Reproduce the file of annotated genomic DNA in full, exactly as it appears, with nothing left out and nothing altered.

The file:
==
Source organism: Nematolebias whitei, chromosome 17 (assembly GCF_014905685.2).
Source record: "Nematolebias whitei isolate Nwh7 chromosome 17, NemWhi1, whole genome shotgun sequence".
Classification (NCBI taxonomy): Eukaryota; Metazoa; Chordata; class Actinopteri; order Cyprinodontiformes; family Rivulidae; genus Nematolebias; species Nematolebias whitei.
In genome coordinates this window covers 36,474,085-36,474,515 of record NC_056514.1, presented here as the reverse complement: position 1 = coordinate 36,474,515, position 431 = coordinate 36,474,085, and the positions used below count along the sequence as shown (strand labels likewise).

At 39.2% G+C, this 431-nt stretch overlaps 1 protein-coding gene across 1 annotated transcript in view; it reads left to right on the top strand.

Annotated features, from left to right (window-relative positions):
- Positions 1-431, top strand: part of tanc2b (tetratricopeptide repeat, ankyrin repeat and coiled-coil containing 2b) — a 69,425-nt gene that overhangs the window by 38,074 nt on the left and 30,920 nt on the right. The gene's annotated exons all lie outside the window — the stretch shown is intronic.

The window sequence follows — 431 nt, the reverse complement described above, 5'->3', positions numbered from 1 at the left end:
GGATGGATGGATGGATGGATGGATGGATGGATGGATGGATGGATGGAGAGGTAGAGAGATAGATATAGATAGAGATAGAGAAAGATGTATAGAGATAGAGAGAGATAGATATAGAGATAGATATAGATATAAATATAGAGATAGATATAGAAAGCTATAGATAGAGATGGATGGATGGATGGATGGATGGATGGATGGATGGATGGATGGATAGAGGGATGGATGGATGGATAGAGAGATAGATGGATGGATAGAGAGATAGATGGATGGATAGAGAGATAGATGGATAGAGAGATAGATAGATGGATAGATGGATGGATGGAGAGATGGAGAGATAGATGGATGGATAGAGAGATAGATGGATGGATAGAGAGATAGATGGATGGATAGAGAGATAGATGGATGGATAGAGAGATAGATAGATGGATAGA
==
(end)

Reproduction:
Source organism: Nematolebias whitei, chromosome 17 (assembly GCF_014905685.2).
Source record: "Nematolebias whitei isolate Nwh7 chromosome 17, NemWhi1, whole genome shotgun sequence".
Classification (NCBI taxonomy): Eukaryota; Metazoa; Chordata; class Actinopteri; order Cyprinodontiformes; family Rivulidae; genus Nematolebias; species Nematolebias whitei.
In genome coordinates this window covers 36,474,085-36,474,515 of record NC_056514.1, presented here as the reverse complement: position 1 = coordinate 36,474,515, position 431 = coordinate 36,474,085, and the positions used below count along the sequence as shown (strand labels likewise).

At 39.2% G+C, this 431-nt stretch overlaps 1 protein-coding gene across 1 annotated transcript in view; it reads left to right on the top strand.

Annotated features, from left to right (window-relative positions):
- Positions 1-431, top strand: part of tanc2b (tetratricopeptide repeat, ankyrin repeat and coiled-coil containing 2b) — a 69,425-nt gene that overhangs the window by 38,074 nt on the left and 30,920 nt on the right. The gene's annotated exons all lie outside the window — the stretch shown is intronic.

The window sequence follows — 431 nt, the reverse complement described above, 5'->3', positions numbered from 1 at the left end:
GGATGGATGGATGGATGGATGGATGGATGGATGGATGGATGGATGGAGAGGTAGAGAGATAGATATAGATAGAGATAGAGAAAGATGTATAGAGATAGAGAGAGATAGATATAGAGATAGATATAGATATAAATATAGAGATAGATATAGAAAGCTATAGATAGAGATGGATGGATGGATGGATGGATGGATGGATGGATGGATGGATGGATAGAGGGATGGATGGATGGATAGAGAGATAGATGGATGGATAGAGAGATAGATGGATGGATAGAGAGATAGATGGATAGAGAGATAGATAGATGGATAGATGGATGGATGGAGAGATGGAGAGATAGATGGATGGATAGAGAGATAGATGGATGGATAGAGAGATAGATGGATGGATAGAGAGATAGATGGATGGATAGAGAGATAGATAGATGGATAGA